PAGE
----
Friday

20 March 2015

“The manna ceased on the day they ate the produce of the land.” (v. 12)

Psalm: Psalm 126


  Background

Today's passage from Joshua marks an end and a beginning. Forty years or so before these events the Israelites had celebrated their first Passover (Exodus 12-13): a special family meal involving specific food and rituals. It marked the moment when the ruler of Egypt finally gave in and released the Israelites who had been slaves in his land. They then began a 40-year journey travelling slowly through the wilderness to the land that God had promised their forefather Abraham so long ago (Genesis 17:1-8). This was the land of Canaan (roughly modern-day Israel), which is also known as 'the Promised Land' or "a land flowing with milk and honey" (Joshua 5:6) because it was so fertile and rich. Now, after 40 long and hard years in the desert, the Israelites have finally reached that land and are camped at Gilgal (near Jericho) waiting to enter it. Before they do so, though, they pause and celebrate the Passover, remembering how God has travelled with them throughout their journey. The passage marks the end of their wilderness wanderings and so they no longer need manna, the special food that God miraculously provided for them each day (Exodus 16), and can eat the produce of the land. In this case, they eat "parched grain" (v. 11) - grain that has simply been roasted over a fire (Ruth 2:14) - and "unleavened cakes" (v. 11) - bread that has no yeast or rising agent in it (Exodus 13:3-10). They have ceased to be a wandering nation without a land and will soon become a settled people with homes of their own.

An important point to note, though, is that they are a changed people. The book of Joshua carefully records that none of the Israelites who entered the wilderness 40 years previously had survived the journey (Joshua 5:4-6). Instead, it was their children and grandchildren who inherited the promises made so long ago and entered the Promised Land. The Exodus experience had changed the people of God forever: they had learned important lessons about God and themselves. This was their chance to make a fresh start.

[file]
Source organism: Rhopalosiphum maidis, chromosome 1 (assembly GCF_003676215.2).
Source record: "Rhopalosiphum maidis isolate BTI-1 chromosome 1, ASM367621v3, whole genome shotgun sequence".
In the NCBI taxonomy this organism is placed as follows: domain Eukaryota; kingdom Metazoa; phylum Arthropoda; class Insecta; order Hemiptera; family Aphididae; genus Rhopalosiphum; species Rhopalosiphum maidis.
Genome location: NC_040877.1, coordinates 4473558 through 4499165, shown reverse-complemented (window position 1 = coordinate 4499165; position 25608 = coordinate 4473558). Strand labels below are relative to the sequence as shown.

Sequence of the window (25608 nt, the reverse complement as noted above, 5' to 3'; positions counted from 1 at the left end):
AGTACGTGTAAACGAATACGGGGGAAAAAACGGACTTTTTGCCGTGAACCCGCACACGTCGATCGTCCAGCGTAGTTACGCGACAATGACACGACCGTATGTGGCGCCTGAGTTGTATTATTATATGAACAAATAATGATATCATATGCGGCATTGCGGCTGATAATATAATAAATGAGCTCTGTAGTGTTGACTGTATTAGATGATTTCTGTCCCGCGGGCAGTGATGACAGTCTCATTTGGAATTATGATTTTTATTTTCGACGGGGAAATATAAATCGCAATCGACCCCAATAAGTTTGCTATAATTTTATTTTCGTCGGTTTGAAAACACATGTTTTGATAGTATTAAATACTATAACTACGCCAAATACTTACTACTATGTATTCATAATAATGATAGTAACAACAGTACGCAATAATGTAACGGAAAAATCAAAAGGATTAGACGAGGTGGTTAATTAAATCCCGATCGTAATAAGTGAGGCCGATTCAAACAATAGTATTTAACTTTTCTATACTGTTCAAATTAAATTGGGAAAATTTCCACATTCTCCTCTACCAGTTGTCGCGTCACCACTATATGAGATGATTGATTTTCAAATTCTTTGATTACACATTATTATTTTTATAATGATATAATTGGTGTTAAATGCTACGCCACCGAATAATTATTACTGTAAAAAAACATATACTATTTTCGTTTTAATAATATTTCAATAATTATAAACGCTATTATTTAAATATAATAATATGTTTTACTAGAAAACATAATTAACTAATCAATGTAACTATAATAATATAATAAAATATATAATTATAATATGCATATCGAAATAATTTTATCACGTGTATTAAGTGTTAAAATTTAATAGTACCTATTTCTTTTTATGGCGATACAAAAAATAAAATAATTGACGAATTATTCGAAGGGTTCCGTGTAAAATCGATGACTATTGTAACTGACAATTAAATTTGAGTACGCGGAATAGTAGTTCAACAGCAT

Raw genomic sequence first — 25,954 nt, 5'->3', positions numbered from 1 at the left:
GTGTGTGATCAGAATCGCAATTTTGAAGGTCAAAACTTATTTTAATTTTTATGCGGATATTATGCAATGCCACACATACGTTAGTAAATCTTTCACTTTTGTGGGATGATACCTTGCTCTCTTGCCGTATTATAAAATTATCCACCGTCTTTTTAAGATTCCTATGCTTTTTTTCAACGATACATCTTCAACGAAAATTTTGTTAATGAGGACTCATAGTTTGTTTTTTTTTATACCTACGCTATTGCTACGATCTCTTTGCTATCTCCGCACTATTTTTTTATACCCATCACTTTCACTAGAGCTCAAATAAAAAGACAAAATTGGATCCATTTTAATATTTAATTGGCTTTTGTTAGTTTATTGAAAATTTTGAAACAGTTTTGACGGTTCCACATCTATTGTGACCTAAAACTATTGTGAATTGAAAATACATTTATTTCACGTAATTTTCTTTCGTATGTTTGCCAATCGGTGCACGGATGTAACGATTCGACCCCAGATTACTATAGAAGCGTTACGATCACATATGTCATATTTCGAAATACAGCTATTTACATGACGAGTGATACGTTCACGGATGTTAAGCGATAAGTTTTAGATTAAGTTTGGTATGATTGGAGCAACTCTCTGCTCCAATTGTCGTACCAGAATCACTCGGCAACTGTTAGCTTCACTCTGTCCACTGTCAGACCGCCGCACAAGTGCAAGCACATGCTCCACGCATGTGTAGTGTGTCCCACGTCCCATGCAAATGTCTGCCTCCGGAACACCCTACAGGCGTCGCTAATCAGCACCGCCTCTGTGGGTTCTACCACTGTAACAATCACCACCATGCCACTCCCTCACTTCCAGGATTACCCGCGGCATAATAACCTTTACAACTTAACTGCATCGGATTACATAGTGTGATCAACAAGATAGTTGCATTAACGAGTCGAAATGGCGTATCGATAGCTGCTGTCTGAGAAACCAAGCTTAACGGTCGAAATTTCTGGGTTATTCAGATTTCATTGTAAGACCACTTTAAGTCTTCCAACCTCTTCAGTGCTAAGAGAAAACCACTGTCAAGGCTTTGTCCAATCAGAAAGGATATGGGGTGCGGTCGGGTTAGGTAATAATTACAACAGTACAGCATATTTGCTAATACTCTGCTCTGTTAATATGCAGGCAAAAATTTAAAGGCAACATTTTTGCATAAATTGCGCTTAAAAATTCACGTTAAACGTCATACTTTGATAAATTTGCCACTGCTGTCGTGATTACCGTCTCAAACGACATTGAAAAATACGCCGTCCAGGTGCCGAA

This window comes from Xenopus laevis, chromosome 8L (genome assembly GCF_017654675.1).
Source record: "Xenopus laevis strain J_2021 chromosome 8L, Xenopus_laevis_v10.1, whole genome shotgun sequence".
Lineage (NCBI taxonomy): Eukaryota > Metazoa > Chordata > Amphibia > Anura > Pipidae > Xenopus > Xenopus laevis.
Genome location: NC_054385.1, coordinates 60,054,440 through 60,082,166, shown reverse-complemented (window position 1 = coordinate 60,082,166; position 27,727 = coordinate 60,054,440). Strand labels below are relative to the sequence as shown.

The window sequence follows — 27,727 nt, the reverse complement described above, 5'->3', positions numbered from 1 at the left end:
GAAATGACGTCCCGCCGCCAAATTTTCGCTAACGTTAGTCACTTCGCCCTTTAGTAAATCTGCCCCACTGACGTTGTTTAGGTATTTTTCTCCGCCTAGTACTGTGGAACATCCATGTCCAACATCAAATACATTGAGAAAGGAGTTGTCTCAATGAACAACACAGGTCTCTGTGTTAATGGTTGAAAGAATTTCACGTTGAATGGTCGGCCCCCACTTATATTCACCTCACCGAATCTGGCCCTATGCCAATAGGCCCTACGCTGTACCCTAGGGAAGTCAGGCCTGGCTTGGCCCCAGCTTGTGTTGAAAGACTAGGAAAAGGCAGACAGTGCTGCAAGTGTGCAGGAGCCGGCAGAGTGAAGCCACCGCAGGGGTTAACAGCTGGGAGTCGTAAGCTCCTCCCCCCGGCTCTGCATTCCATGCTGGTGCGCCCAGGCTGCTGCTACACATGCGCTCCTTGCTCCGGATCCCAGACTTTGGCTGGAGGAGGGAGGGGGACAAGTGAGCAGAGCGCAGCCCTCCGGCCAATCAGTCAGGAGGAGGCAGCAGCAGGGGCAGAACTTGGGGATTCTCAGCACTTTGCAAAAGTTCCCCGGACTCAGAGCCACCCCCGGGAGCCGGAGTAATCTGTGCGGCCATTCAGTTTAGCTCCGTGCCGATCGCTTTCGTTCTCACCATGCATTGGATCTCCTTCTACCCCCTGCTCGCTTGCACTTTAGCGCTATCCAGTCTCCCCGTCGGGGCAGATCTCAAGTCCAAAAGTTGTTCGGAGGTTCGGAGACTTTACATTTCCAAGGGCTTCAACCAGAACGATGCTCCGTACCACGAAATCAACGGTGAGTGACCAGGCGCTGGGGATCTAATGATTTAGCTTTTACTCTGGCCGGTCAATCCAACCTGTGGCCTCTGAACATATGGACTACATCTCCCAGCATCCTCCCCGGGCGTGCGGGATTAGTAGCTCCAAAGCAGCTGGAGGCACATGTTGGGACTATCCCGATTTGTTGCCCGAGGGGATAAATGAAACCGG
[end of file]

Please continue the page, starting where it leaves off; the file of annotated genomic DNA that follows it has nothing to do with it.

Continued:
To Ponder

  • What hard experiences in your life have taught you the most valuable lessons? Have they brought you closer to God, or further away?
  • Is it sometimes useful, and even necessary, for us to mark the end and beginnings of chapters in our lives? What happens if we simply seek to 'carry on'?
  • The 40 years in the wilderness changed the people of Israel. Many people are currently marking the 40 days of Lent in different ways. If you are one of them, how has your Lenten experience changed you so far?


Bible notes author: The Revd Geoffrey Farrar

 

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